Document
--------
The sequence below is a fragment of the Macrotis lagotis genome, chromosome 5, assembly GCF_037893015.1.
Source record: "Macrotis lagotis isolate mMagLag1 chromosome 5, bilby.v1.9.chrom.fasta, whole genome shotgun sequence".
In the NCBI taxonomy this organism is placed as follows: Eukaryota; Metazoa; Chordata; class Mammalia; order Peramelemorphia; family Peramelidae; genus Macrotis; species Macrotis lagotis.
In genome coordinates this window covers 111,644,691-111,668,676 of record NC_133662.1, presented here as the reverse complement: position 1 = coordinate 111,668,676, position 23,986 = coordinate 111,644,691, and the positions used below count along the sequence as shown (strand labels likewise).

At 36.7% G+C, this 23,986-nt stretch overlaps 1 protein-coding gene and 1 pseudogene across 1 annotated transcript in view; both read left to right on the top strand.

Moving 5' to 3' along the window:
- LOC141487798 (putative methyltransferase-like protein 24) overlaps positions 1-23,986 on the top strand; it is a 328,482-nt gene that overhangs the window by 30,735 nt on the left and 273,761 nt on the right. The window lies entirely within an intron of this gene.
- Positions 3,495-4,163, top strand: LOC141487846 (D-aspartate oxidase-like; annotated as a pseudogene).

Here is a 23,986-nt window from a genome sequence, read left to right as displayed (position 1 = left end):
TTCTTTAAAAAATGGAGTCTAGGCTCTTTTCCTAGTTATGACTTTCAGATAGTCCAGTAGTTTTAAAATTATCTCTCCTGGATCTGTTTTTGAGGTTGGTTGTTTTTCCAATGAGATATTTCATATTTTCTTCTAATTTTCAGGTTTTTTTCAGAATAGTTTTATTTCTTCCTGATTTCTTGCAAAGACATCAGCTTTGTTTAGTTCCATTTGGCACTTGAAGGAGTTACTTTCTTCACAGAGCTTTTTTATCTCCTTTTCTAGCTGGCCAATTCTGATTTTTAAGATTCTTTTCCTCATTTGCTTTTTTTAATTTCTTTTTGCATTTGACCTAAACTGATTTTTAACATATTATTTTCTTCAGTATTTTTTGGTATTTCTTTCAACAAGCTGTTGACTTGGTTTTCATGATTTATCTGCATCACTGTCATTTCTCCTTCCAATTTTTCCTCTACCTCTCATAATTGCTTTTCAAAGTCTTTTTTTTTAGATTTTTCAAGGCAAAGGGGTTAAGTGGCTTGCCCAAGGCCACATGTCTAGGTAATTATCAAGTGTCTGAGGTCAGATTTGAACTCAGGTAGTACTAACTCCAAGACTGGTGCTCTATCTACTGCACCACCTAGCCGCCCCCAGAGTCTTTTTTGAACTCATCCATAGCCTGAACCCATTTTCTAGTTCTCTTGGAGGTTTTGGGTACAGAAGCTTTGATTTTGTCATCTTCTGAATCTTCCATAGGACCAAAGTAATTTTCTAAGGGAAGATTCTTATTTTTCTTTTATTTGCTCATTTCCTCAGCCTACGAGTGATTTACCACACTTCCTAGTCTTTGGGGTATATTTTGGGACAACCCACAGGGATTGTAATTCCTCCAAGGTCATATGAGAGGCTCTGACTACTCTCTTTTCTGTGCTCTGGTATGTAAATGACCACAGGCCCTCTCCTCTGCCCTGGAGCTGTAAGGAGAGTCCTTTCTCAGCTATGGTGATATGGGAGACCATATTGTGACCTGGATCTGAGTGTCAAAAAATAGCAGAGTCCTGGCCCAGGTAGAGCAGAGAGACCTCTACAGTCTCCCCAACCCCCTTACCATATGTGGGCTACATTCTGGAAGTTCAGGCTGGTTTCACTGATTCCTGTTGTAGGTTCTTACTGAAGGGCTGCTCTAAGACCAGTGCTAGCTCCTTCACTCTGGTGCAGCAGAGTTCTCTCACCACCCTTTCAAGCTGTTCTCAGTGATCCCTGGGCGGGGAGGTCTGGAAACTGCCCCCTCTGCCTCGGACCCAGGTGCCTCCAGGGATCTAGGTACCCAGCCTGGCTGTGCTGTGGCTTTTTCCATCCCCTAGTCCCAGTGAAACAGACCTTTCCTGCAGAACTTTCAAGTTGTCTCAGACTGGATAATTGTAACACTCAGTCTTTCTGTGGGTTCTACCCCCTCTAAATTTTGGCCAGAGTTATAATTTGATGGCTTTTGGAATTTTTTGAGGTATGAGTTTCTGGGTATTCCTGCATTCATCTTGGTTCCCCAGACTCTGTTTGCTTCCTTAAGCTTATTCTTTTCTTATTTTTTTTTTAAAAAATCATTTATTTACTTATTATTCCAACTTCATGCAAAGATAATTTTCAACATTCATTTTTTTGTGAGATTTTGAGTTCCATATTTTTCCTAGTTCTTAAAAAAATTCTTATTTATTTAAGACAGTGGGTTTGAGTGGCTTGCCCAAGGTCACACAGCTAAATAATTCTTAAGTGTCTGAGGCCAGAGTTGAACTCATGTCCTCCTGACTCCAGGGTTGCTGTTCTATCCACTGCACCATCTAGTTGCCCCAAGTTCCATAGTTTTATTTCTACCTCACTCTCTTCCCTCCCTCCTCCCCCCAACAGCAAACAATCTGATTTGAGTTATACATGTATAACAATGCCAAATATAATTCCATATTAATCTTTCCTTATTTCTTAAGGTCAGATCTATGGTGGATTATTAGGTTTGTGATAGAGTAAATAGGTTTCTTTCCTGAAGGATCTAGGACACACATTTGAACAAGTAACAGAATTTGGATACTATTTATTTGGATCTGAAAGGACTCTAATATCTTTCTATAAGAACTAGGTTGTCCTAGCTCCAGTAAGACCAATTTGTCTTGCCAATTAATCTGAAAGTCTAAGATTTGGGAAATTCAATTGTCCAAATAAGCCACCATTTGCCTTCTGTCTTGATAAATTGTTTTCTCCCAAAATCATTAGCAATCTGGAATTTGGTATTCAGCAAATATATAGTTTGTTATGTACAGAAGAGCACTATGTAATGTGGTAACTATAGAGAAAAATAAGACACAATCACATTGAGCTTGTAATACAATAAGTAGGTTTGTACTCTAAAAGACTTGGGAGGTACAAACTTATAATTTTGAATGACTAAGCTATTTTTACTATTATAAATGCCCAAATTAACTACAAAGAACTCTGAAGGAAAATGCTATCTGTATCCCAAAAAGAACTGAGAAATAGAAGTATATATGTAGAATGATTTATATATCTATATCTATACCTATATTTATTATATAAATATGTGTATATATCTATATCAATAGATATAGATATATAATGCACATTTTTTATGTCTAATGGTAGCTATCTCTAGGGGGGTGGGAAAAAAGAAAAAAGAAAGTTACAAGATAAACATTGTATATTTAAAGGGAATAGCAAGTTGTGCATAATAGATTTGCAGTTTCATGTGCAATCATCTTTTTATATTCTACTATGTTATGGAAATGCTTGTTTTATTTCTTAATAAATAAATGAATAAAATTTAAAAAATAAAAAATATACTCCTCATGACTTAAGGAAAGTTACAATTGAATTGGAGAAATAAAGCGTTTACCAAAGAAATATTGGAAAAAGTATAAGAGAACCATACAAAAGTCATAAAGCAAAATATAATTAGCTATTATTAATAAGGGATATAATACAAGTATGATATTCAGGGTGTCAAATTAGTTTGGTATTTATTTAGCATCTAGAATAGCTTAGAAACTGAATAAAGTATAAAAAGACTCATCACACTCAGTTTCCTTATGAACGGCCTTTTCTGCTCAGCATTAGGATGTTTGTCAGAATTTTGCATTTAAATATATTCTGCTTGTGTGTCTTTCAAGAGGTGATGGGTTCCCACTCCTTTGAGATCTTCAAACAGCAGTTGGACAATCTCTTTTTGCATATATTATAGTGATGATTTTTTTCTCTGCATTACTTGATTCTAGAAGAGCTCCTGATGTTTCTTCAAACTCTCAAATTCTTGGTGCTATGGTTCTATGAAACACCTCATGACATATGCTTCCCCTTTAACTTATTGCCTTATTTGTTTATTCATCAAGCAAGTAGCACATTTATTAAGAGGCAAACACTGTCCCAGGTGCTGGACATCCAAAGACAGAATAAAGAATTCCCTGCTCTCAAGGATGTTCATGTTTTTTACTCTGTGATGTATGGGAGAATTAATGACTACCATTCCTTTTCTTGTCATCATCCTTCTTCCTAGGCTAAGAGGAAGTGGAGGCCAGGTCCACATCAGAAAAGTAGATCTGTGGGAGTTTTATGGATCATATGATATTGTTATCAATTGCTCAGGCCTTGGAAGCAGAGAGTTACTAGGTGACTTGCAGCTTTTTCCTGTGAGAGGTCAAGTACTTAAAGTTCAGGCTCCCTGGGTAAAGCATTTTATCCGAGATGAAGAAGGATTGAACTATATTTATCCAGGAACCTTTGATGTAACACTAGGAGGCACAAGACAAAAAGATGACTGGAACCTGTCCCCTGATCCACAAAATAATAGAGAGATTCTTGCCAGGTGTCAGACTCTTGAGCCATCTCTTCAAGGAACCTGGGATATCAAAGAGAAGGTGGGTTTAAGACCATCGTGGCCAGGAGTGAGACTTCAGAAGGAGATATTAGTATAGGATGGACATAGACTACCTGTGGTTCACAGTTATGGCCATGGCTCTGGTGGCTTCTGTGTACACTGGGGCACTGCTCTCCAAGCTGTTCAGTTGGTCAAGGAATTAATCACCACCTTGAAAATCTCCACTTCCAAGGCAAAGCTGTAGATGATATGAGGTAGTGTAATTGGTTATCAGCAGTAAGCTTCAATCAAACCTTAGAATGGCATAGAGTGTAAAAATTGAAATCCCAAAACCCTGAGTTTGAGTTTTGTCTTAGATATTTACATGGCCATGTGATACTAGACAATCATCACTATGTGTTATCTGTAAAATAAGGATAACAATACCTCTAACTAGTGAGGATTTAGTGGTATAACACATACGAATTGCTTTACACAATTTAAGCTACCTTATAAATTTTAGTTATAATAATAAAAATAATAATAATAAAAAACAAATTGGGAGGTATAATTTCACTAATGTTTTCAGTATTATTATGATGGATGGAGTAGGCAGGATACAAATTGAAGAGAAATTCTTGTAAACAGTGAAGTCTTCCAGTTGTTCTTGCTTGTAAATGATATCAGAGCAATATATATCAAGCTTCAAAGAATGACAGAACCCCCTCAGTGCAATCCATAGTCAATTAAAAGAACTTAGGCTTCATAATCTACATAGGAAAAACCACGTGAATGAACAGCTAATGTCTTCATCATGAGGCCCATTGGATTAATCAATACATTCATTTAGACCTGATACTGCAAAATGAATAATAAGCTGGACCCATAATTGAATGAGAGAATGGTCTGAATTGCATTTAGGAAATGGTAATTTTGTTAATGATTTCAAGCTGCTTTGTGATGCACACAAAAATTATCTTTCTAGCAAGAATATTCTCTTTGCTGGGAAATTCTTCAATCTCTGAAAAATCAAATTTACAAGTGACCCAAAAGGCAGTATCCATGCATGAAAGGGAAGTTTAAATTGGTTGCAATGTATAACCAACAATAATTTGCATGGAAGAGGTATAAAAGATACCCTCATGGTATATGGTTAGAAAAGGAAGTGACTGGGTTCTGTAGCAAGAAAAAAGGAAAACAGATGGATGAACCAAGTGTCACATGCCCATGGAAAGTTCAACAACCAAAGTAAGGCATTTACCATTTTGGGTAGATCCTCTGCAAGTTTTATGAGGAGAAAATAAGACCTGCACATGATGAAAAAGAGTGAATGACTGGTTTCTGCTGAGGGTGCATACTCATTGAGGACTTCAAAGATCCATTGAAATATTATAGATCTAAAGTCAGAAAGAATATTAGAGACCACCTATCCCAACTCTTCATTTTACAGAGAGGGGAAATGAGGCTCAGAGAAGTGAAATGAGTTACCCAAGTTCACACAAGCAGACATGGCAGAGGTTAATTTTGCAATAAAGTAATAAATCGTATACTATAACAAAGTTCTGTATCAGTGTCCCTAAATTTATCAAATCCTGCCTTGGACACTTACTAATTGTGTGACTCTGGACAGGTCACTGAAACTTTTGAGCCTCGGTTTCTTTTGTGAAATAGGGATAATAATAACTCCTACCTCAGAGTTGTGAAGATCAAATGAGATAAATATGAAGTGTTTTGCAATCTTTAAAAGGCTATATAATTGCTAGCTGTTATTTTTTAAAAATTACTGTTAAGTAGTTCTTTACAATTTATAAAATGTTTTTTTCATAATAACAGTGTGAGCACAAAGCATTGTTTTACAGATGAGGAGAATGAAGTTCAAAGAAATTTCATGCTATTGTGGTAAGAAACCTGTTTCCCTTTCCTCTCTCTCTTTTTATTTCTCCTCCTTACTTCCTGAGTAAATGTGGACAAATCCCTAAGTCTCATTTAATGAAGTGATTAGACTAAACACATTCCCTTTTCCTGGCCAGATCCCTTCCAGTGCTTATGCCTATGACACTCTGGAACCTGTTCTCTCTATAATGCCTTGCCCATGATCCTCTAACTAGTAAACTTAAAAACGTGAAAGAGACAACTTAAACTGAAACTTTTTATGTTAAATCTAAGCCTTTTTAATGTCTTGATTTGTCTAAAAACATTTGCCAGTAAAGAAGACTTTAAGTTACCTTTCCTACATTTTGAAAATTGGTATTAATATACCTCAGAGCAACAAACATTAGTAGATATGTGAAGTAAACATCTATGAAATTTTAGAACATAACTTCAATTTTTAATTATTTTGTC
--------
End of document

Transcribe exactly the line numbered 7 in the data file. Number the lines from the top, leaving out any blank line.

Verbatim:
- LOC141487798 (putative methyltransferase-like protein 24) overlaps positions 1-23,986 on the top strand; it is a 328,482-nt gene that overhangs the window by 30,735 nt on the left and 273,761 nt on the right. The window lies entirely within an intron of this gene.